research article

Braids or Pony-tail-associated Traction Alopecia in Female Children

Min-Young Yang1,2,4#, Hoon-Soo Kim1,2,4#, Gun-Wook Kim1,2, Hyun-Chang Ko1,3, Byung-Soo Kim1,2, Moon-Bum Kim1,2,4*

1Department of Dermatology, College of Medicine, Pusan National University, Busan, Korea

2Department of Dermatology, Pusan National University Hospital, Busan, Korea

3Department of Dermatology, Pusan National University Yangsan Hospital, Yangsan, Korea

4Biomedical Research Institute, Pusan National University Hospital, Busan, Korea

#Contributed equally to this work.

*Corresponding author: Moon-Bum Kim, Department of Dermatology, College of Medicine, Pusan National University,179, Gudeok-ro, Ami-dong 1(il)-ga, Seo-gu, Busan, Postal code 49241, Korea. Tel: +82512407338; Fax: +82512459467; Email: drkmp@hanmail.net

Received Date: 04 June, 2018; Accepted Date: 09 June, 2018; Published Date: 16 June, 2018

Citation: Yang MY, Kim HS, Kim GW, Ko HC, Kim BS, et al. (2018) Braids or Pony-tail-associated Traction Alopecia in Female Children. Clin Exp Dermatol Ther: CEDT-149. DOI: 10.29011/2575-8268/100049

1.       Abstract

1.1.  Backgrounds: Traction Alopecia (TA) is a type of traumatic hair loss caused by prolonged tension on the scalp hair. And it is not sparse to see TA in girl children with their hairs braided or pony-tailed in Korea. This Braids or Pony-tail-associated Traction Alopecia (BPTA) could be difficult to differentiate from early Alopecia Areata (AA).

1.2. Objectives: We intended to propose a new subtype of TA, that is BPTA, and to suggest the diagnostic flow chart for BPTA based on its characteristic clinical and dermoscopic findings through the present study.

1.3.  Methods: We investigated the clinical features and dermoscopic findings of BPTA in 24 patients. Dermoscopic findings of alopecia areata (AA) in 65 patients were also investigated to compare with.

1.4.  Results: The mean age of 24 girls was 5.92 year-old. BPTA showed clinical features such as lesional location being predominant near the parting lines of the scalp (83.87%), short duration of disease (1.2 months), quite a few lesions (1.48 lesions), small size of patch and spontaneous regrowth (1.5 months) after causative hairstyle change. In dermoscopic findings, black dots (p-value < 0.001), broken hairs (p-value < 0.001) and split end of broken hair shaft (p-value < 0.001) got to the features of BPTA, and tapering hairs (p-value < 0.001) and yellow dots (p-value < 0.001) were the characteristics of AA.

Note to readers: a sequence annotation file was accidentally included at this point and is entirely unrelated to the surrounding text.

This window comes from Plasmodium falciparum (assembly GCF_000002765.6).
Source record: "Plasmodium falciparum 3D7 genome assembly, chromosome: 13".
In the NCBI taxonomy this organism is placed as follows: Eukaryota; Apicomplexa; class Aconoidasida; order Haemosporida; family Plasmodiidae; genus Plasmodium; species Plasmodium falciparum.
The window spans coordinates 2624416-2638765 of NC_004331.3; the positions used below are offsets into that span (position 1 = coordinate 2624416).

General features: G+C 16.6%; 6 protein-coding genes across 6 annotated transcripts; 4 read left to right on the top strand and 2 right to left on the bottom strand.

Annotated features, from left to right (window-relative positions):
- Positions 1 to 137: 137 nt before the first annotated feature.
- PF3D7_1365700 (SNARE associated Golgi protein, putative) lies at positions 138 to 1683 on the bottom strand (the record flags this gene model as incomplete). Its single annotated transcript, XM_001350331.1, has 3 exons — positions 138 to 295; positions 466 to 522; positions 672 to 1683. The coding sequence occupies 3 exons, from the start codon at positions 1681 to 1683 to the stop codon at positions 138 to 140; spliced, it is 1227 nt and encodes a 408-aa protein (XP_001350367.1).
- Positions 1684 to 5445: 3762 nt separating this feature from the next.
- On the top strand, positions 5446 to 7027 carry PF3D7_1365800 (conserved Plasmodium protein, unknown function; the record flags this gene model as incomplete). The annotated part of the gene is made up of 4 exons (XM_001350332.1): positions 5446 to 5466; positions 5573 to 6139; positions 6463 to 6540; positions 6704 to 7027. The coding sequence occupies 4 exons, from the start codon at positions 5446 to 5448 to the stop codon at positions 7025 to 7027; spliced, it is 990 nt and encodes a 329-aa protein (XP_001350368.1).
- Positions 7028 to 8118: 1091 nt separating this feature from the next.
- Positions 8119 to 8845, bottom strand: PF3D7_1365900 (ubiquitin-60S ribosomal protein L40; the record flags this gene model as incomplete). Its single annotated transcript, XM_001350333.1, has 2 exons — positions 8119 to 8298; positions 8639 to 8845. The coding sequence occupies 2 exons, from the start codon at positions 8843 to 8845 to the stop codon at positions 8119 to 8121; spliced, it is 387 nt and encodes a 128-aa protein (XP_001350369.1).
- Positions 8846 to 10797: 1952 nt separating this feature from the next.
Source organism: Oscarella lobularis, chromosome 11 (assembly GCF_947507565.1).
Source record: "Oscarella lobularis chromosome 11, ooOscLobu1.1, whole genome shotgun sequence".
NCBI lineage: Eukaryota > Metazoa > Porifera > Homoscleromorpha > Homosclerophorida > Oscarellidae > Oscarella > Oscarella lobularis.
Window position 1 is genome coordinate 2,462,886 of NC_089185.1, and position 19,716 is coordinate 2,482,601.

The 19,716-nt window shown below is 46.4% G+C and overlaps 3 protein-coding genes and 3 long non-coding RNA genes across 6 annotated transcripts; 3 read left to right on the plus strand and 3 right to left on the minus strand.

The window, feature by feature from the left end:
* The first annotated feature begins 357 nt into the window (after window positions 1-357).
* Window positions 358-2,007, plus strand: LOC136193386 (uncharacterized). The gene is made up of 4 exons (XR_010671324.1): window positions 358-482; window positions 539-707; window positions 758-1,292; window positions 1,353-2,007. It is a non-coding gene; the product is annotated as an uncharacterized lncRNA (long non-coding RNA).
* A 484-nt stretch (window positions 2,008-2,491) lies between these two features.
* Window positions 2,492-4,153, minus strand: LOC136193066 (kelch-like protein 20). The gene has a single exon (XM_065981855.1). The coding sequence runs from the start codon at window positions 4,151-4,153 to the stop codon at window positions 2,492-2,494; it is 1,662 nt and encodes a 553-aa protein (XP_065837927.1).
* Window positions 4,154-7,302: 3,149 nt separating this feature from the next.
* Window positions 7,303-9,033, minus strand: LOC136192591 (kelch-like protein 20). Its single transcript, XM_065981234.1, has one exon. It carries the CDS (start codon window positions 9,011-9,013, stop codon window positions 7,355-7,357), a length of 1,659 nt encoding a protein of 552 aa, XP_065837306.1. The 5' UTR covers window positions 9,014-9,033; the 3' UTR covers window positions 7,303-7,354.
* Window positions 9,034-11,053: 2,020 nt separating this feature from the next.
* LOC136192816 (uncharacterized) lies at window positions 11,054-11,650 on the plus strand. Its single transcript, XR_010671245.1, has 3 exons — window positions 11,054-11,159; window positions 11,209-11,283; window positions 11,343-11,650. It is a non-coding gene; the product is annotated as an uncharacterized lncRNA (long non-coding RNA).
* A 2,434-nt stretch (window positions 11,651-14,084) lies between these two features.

1.5. Conclusions: In the cases of small hairless patches in girl, our proporal for BPTA and its diagnostic flow chart could be very useful for dermatologists, especially who are dealing hair disorders.

2.       Keywords: Alopecia areata; Braids; Dermoscopy; Female children; Pony-tail

1.       Introduction

Traction Alopecia (TA) is a type of mechanical hair loss that is provoked by constant tension on the scalp [1]. The clinical manifestations of TA can be biphasic in nature. Initially, scalp hair loss can be transient [2]. However, as the traction force continues over a long period, scarring alopecia can occur [2]. Thus, an early diagnosis and rapid intervention to stop the causative act are important [3]

Braided or pony-tailed hairstyles are common in young females due to its neatness. However, it can often result in hair loss that is associated with traction force. Furthermore, this pattern of hair loss is clinically difficult to distinguish from early Alopecia Areata (AA). Therefore, our study sought to propose a new subtype of TA (i.e., “Braids or Pony tail-associated Traction Alopecia [BPTA]”) in female children to elucidate its clinical and dermoscopic characteristics and to suggest a diagnostic approach algorithm to distinguish BPTA from other types of alopecia, such as AA.

2.       Methods

        2.1.  Study Population and Study Design

We investigated the clinical features and dermoscopic findings of 31 cases of BPTA in 24 patients who visited the alopecia clinic of our hospitals from August 2009 to August 2015. The clinical assessment included the age; sex of patients; the location, number, and size of the hairless patches; disease duration; onset of the disease; histories of treatment on the hairless patches at the local clinic; and the clinical course of the disease. As a dermoscopic control group, 81 small round or oval hairless patches in 65 AA patients were also investigated. Dermoscopic findings were assessed using the DermLite II pro® (3Gen, San Juan Capistrano, CA, USA), a uniform light device.

        2.2.  Statistical Analysis

All statistical analyses were performed using IBM Statistical Package for Social Sciences (IBM® SPSS® Statistics, IBM Corporation, NY, USA) version 21. We used Fisher's exact test to compare dermoscopic findings between BPTA and early AA. P-values less than 0.05 were considered statistically significant.